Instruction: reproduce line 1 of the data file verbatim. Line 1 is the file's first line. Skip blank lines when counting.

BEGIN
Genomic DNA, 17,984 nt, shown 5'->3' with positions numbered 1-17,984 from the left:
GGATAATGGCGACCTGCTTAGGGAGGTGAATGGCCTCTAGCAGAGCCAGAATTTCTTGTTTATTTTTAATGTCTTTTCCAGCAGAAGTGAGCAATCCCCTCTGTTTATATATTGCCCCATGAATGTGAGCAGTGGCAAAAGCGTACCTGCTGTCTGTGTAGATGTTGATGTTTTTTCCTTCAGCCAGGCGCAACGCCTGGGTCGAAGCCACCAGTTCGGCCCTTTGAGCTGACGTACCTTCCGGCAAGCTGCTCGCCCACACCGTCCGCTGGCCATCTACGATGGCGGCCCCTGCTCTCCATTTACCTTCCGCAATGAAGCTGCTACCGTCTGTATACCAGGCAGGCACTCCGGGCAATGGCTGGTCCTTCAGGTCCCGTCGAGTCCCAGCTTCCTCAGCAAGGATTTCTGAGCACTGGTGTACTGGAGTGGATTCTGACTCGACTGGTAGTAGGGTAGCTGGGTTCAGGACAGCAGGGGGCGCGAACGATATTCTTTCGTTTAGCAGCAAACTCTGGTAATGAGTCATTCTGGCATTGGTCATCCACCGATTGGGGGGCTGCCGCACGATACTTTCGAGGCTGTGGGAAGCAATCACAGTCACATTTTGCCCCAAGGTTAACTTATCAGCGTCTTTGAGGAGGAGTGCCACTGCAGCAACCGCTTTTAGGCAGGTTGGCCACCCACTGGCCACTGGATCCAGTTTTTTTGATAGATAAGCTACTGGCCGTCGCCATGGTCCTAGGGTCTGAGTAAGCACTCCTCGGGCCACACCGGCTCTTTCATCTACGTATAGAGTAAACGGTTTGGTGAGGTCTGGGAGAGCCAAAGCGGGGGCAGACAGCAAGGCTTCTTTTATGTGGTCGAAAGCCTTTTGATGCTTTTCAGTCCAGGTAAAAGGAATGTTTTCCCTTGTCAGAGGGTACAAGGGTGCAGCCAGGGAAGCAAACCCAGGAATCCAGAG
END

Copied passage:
Genomic DNA, 17,984 nt, shown 5'->3' with positions numbered 1-17,984 from the left: